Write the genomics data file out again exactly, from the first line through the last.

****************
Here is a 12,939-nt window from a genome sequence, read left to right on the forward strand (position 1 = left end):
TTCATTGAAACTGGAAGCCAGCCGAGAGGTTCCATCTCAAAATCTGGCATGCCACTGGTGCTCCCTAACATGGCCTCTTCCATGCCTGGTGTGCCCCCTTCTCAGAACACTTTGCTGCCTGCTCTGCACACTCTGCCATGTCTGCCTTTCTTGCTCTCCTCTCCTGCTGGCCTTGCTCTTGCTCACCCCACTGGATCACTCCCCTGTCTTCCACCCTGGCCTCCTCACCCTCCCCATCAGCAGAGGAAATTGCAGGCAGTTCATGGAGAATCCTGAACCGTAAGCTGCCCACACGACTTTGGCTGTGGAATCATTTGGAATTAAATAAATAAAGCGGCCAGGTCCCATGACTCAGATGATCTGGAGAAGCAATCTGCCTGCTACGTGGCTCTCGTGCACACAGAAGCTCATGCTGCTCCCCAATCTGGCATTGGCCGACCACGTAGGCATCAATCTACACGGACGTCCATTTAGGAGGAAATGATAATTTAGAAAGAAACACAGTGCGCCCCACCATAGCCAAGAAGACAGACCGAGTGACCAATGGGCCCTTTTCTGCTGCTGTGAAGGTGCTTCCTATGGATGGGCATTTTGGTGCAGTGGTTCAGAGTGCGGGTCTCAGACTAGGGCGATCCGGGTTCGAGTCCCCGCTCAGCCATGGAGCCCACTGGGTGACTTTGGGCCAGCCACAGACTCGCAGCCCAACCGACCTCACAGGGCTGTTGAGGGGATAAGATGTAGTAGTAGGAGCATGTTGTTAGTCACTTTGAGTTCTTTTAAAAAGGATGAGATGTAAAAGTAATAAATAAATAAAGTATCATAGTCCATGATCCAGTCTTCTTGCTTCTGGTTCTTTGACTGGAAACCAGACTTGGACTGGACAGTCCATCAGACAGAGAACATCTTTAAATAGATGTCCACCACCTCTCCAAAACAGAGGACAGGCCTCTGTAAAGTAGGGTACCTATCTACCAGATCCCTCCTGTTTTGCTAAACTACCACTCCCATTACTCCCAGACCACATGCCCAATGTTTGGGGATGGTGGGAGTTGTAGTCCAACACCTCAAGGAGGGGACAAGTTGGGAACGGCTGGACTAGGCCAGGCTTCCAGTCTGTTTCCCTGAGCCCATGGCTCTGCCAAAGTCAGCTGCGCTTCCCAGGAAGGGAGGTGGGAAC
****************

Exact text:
Here is a 12,939-nt window from a genome sequence, read left to right on the forward strand (position 1 = left end):
TTCATTGAAACTGGAAGCCAGCCGAGAGGTTCCATCTCAAAATCTGGCATGCCACTGGTGCTCCCTAACATGGCCTCTTCCATGCCTGGTGTGCCCCCTTCTCAGAACACTTTGCTGCCTGCTCTGCACACTCTGCCATGTCTGCCTTTCTTGCTCTCCTCTCCTGCTGGCCTTGCTCTTGCTCACCCCACTGGATCACTCCCCTGTCTTCCACCCTGGCCTCCTCACCCTCCCCATCAGCAGAGGAAATTGCAGGCAGTTCATGGAGAATCCTGAACCGTAAGCTGCCCACACGACTTTGGCTGTGGAATCATTTGGAATTAAATAAATAAAGCGGCCAGGTCCCATGACTCAGATGATCTGGAGAAGCAATCTGCCTGCTACGTGGCTCTCGTGCACACAGAAGCTCATGCTGCTCCCCAATCTGGCATTGGCCGACCACGTAGGCATCAATCTACACGGACGTCCATTTAGGAGGAAATGATAATTTAGAAAGAAACACAGTGCGCCCCACCATAGCCAAGAAGACAGACCGAGTGACCAATGGGCCCTTTTCTGCTGCTGTGAAGGTGCTTCCTATGGATGGGCATTTTGGTGCAGTGGTTCAGAGTGCGGGTCTCAGACTAGGGCGATCCGGGTTCGAGTCCCCGCTCAGCCATGGAGCCCACTGGGTGACTTTGGGCCAGCCACAGACTCGCAGCCCAACCGACCTCACAGGGCTGTTGAGGGGATAAGATGTAGTAGTAGGAGCATGTTGTTAGTCACTTTGAGTTCTTTTAAAAAGGATGAGATGTAAAAGTAATAAATAAATAAAGTATCATAGTCCATGATCCAGTCTTCTTGCTTCTGGTTCTTTGACTGGAAACCAGACTTGGACTGGACAGTCCATCAGACAGAGAACATCTTTAAATAGATGTCCACCACCTCTCCAAAACAGAGGACAGGCCTCTGTAAAGTAGGGTACCTATCTACCAGATCCCTCCTGTTTTGCTAAACTACCACTCCCATTACTCCCAGACCACATGCCCAATGTTTGGGGATGGTGGGAGTTGTAGTCCAACACCTCAAGGAGGGGACAAGTTGGGAACGGCTGGACTAGGCCAGGCTTCCAGTCTGTTTCCCTGAGCCCATGGCTCTGCCAAAGTCAGCTGCGCTTCCCAGGAAGGGAGGTGGGAAC